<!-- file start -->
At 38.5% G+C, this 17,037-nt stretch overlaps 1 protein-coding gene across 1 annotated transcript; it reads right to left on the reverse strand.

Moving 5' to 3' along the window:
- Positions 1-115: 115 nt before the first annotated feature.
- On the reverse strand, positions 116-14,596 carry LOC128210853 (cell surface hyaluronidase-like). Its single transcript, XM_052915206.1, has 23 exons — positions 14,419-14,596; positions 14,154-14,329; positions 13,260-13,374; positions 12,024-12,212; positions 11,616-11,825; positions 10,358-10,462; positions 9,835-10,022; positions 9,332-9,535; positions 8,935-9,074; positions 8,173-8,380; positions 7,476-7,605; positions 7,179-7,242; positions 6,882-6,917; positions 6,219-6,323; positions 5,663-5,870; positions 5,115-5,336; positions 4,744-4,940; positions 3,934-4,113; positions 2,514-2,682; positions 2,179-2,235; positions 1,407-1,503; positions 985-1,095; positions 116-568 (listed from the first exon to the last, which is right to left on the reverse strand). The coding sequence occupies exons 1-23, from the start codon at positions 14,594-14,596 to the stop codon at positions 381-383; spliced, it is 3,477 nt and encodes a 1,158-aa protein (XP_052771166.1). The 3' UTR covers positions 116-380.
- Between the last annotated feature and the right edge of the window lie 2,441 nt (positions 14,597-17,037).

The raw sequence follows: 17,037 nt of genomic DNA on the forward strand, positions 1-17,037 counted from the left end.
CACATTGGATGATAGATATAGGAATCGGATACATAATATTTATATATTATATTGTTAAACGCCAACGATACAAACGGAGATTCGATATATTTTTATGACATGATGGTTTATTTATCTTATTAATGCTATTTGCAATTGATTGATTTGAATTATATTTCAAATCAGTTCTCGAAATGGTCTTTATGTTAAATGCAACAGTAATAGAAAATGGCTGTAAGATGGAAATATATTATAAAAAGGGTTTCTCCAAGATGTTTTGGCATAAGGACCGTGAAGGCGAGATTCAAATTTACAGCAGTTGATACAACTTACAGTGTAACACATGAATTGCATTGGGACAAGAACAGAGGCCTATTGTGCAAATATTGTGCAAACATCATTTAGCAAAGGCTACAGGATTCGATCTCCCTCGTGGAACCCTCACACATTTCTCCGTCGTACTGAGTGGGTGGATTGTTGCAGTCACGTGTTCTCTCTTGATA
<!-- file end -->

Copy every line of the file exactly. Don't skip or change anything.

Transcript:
At 38.5% G+C, this 17,037-nt stretch overlaps 1 protein-coding gene across 1 annotated transcript; it reads right to left on the reverse strand.

Moving 5' to 3' along the window:
- Positions 1-115: 115 nt before the first annotated feature.
- On the reverse strand, positions 116-14,596 carry LOC128210853 (cell surface hyaluronidase-like). Its single transcript, XM_052915206.1, has 23 exons — positions 14,419-14,596; positions 14,154-14,329; positions 13,260-13,374; positions 12,024-12,212; positions 11,616-11,825; positions 10,358-10,462; positions 9,835-10,022; positions 9,332-9,535; positions 8,935-9,074; positions 8,173-8,380; positions 7,476-7,605; positions 7,179-7,242; positions 6,882-6,917; positions 6,219-6,323; positions 5,663-5,870; positions 5,115-5,336; positions 4,744-4,940; positions 3,934-4,113; positions 2,514-2,682; positions 2,179-2,235; positions 1,407-1,503; positions 985-1,095; positions 116-568 (listed from the first exon to the last, which is right to left on the reverse strand). The coding sequence occupies exons 1-23, from the start codon at positions 14,594-14,596 to the stop codon at positions 381-383; spliced, it is 3,477 nt and encodes a 1,158-aa protein (XP_052771166.1). The 3' UTR covers positions 116-380.
- Between the last annotated feature and the right edge of the window lie 2,441 nt (positions 14,597-17,037).

The raw sequence follows: 17,037 nt of genomic DNA on the forward strand, positions 1-17,037 counted from the left end.
CACATTGGATGATAGATATAGGAATCGGATACATAATATTTATATATTATATTGTTAAACGCCAACGATACAAACGGAGATTCGATATATTTTTATGACATGATGGTTTATTTATCTTATTAATGCTATTTGCAATTGATTGATTTGAATTATATTTCAAATCAGTTCTCGAAATGGTCTTTATGTTAAATGCAACAGTAATAGAAAATGGCTGTAAGATGGAAATATATTATAAAAAGGGTTTCTCCAAGATGTTTTGGCATAAGGACCGTGAAGGCGAGATTCAAATTTACAGCAGTTGATACAACTTACAGTGTAACACATGAATTGCATTGGGACAAGAACAGAGGCCTATTGTGCAAATATTGTGCAAACATCATTTAGCAAAGGCTACAGGATTCGATCTCCCTCGTGGAACCCTCACACATTTCTCCGTCGTACTGAGTGGGTGGATTGTTGCAGTCACGTGTTCTCTCTTGATA